Sure, it was a conceptual plaything on the assembly line and more than likely miles away from making the green light for production, but this little vintage advert for the Pontiac Stinger goes a long way toward showing us the purpose of concept cars: to test smaller features that do indeed see the light of day.
But before you brush off this Detroit-made fun buggy, which just had to have made it into an episode of Save by the Bell, see how many of its features you can identify in vehicles made today.
Honda has spent millions on CGI to illustrate the fear half-eaten Gummi bears and hair balls have for the Odyssey’s built-in vacuum. Cool right? Well the Stinger has two of them. (Seriously though, why two?)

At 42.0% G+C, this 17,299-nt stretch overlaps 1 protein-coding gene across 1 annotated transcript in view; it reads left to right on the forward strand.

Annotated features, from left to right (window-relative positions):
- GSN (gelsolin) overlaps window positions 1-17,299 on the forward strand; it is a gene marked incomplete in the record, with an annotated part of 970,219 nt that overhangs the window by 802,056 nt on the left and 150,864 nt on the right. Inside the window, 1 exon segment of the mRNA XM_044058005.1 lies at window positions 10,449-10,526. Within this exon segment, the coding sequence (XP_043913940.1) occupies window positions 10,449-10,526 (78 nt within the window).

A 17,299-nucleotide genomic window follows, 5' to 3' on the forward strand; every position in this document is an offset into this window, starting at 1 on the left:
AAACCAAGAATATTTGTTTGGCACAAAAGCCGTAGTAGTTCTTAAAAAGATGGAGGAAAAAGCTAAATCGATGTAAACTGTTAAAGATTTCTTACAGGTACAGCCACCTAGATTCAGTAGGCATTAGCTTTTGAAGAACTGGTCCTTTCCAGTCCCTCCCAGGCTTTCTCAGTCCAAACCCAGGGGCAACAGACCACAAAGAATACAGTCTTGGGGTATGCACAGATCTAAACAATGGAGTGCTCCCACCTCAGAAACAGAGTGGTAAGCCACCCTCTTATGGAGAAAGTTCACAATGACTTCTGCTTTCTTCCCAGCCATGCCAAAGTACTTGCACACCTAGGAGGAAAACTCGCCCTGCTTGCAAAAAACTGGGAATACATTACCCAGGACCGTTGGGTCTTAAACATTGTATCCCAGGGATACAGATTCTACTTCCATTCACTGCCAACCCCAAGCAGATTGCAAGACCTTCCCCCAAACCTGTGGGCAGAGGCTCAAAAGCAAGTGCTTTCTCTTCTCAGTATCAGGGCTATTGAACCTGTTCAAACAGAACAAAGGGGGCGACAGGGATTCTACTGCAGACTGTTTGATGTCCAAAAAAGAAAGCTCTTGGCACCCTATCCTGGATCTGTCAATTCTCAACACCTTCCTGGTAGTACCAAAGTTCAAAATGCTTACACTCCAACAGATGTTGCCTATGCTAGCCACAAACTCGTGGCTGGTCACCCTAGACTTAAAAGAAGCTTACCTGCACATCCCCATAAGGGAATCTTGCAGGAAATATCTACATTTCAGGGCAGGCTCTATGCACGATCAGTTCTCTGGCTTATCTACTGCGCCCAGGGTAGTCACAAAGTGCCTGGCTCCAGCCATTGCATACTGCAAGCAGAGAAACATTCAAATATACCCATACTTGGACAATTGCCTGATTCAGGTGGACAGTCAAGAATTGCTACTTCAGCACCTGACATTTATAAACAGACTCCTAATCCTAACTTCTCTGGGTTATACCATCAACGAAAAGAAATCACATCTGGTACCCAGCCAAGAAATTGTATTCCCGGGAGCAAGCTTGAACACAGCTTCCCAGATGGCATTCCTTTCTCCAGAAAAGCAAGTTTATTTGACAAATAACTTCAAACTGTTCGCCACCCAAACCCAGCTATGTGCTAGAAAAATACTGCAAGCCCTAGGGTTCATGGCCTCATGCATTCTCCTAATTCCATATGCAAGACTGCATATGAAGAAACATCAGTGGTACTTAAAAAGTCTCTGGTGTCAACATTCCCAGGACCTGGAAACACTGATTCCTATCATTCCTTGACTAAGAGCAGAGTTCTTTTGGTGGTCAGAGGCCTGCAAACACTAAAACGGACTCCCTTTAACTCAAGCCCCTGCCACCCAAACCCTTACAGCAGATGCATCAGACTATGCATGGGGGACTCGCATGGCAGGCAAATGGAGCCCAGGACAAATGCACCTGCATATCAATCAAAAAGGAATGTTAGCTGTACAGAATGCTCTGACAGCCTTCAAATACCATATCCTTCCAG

Every car built in the last five years has an auxiliary port or Bluetooth capability so we can take our music with us, radio be damned. The Stinger not only had an external CD player but a removable cassette player.
Under-the-seat storage bins foretold the now heavily marketed storage capabilities of every mall-crawling cross-over and family truckster on the lot.
The Stinger also showed us just how important it is that we have an adaptable, go-anywhere vehicle. Jeep uses this very concept to market its $50,000 Grand Cherokee. Granted, the Stinger’s concept cost was around $2 million. But again, it was never intended to be sold, just talked about. And laughed at.
The Stinger is not unlike a moped. We all want to drive it until our friends see us.